Goldman Sachs has simple 3-part coronavirus plan to capitalize on reopening of US economy
Ability of businesses to reopen and speed at which the consumer returns to normal are key
Goldman Sachs has a simple three-part strategy for stock-market investors who want to capitalize on the reopening of the U.S. economy.
Georgia, Oklahoma and South Carolina have begun reopening beaches, retail stores, barbershops and salons after lengthy stay-at-home orders brought economic activity to a grinding halt. Other states are set to follow.
“The path to recovery is extremely uncertain and likely to be uneven,” wrote Arjun Menon, vice president of U.S. equity strategy at Goldman Sachs. “For equity investors, this means that many ‘winners’ and ‘losers’ will likely be determined by the ability of businesses to reopen and by the speed of consumer demand normalization.”
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Economists at Goldman Sachs combed through the data around the reopening of other countries and found timelines are often too optimistic and the process is gradual. The reopening of manufacturing and construction is typically easier than that of consumer services.
As President Trump’s plan for “Opening Up America Again” begins to take hold, Goldman says investors should follow a simple three-part plan to reap the rewards of the U.S. economy getting back to normal.
- Avoid exposure to small business
- Buy quality companies at a reasonable price
- Buy cyclical companies that produce goods
“Conceptually, these represent a barbell strategy of owning cyclical stocks that will benefit from the initial reopening of the economy and defensive stocks that are most insulated from liquidity and default risks while avoiding the firms most vulnerable to prolonged gradual reopening,” Menon wrote.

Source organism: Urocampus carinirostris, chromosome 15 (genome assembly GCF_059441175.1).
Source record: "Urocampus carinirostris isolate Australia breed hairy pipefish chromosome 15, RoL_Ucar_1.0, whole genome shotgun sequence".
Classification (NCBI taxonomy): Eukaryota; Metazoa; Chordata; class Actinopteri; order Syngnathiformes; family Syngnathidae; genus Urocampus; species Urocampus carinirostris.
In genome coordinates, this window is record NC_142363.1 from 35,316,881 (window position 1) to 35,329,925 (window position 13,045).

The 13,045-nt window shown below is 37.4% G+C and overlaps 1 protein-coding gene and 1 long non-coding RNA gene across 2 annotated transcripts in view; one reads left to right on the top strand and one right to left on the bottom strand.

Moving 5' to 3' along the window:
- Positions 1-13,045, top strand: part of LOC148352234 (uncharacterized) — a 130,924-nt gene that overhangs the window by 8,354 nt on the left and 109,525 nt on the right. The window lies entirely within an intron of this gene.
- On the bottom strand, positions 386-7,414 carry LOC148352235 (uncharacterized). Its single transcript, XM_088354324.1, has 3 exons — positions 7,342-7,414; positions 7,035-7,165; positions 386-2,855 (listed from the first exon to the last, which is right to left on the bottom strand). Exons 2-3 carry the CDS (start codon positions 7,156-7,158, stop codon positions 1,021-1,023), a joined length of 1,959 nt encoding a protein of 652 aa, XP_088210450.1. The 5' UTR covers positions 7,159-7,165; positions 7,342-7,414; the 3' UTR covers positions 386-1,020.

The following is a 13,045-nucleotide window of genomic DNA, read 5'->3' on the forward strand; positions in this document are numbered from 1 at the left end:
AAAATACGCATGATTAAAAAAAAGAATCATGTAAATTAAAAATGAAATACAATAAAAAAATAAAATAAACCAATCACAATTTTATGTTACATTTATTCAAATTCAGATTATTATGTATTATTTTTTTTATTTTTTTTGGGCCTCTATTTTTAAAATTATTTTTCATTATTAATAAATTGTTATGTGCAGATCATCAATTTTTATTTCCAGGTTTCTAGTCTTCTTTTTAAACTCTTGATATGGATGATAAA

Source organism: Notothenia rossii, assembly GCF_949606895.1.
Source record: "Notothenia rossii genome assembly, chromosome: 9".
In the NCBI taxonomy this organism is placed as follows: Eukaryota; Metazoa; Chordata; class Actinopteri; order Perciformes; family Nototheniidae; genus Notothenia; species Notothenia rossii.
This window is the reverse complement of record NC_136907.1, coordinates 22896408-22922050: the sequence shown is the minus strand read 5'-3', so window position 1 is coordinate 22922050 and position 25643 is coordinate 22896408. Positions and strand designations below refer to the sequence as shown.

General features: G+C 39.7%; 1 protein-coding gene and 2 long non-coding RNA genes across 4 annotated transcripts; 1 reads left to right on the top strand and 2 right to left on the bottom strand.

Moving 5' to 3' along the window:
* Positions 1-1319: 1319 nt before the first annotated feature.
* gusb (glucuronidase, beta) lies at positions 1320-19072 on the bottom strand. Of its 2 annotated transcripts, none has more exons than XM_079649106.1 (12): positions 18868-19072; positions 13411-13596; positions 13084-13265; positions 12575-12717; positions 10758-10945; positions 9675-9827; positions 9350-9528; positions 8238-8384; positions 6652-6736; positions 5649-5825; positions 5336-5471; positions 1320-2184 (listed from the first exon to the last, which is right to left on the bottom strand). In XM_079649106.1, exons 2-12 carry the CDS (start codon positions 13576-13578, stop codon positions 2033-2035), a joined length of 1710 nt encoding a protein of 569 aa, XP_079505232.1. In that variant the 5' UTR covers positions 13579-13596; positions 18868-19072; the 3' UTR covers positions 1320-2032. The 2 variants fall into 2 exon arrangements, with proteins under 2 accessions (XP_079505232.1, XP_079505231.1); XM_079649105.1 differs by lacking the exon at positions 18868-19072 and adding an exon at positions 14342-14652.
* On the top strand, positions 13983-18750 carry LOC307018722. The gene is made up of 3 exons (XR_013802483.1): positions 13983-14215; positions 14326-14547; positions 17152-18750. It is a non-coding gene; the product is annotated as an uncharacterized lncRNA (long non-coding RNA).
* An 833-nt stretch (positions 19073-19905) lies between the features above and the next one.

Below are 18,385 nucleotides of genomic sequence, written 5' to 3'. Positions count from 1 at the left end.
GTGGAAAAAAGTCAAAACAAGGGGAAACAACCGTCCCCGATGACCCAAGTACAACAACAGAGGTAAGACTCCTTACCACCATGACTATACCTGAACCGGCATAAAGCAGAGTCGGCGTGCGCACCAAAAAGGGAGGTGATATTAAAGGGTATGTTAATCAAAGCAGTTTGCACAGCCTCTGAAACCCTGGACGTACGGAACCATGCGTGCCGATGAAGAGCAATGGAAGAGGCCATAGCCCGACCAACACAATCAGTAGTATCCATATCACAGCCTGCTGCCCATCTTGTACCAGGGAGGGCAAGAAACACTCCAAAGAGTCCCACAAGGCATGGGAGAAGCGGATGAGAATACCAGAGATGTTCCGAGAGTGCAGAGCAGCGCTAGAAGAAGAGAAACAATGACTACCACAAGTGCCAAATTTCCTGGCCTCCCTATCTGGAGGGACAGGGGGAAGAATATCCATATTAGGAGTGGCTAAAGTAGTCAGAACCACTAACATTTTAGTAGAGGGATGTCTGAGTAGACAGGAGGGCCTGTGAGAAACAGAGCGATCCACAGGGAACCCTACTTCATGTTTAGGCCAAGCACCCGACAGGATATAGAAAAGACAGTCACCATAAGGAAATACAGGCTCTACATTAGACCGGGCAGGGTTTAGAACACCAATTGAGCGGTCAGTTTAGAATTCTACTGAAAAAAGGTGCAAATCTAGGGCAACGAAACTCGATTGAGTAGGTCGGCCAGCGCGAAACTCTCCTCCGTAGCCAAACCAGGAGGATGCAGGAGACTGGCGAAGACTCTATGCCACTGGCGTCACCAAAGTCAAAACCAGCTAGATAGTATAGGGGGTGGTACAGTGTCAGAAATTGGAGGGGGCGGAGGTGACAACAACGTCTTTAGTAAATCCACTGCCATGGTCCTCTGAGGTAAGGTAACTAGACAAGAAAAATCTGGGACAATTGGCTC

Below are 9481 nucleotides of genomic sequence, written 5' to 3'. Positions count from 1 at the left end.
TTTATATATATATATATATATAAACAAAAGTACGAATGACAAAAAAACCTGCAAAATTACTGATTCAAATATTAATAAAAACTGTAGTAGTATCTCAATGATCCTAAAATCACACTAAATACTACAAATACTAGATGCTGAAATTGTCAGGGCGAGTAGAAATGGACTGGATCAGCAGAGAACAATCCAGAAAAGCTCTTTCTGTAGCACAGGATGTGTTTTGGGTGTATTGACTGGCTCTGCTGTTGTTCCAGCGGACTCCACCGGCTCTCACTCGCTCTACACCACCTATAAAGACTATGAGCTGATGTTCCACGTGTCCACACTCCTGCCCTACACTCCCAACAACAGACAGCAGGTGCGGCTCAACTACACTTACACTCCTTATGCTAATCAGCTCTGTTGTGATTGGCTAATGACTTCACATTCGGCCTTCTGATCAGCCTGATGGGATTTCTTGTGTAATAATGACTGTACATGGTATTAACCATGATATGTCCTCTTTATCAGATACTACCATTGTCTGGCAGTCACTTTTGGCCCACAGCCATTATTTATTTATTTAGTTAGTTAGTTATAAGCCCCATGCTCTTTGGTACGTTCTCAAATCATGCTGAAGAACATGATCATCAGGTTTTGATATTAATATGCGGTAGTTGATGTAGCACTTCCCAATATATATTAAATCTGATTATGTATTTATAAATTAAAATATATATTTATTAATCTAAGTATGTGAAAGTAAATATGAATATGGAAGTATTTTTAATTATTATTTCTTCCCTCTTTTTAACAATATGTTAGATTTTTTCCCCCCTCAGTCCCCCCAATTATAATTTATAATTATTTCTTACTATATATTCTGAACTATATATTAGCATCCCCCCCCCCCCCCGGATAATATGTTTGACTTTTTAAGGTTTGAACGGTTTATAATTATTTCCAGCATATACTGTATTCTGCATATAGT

Small businesses have been among the hardest hit by the prolonged shutdown of the U.S. economy, with half of 10,000 surveyed by Goldman having the financial strength to last just three months or less if the stay-at-home orders persist.
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Last week, Congress replenished its small-business relief fund with an additional $484 billion, but Goldman says the default risk within the space remains high. Even with the additional aid, Goldman says investors should avoid companies that derive the lion’s share of their revenue from small business.
Instead, Goldman thinks investors should look at companies with strong balance sheets that are trading at reasonable valuations to insulate portfolios from the risk of both downgrade and default. The firm says investors should be wary of stocks that have already seen their valuations surge and “value traps” that are cheap for a reason.
As the economic rebound takes hold, cyclicals, or those most sensitive to changes in economic conditions, generally outperform.
Goldman says the economic recovery in China showed that manufacturing and construction activity should come back first, meaning goods-production cyclicals are set to benefit most. Caution from the consumer, at least initially, puts shares of business-facing companies in position to outperform.
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The firm also thinks investors should avoid names with direct-to-consumer models, exposure to the volatility in oil prices and a high inventory to sales ratio.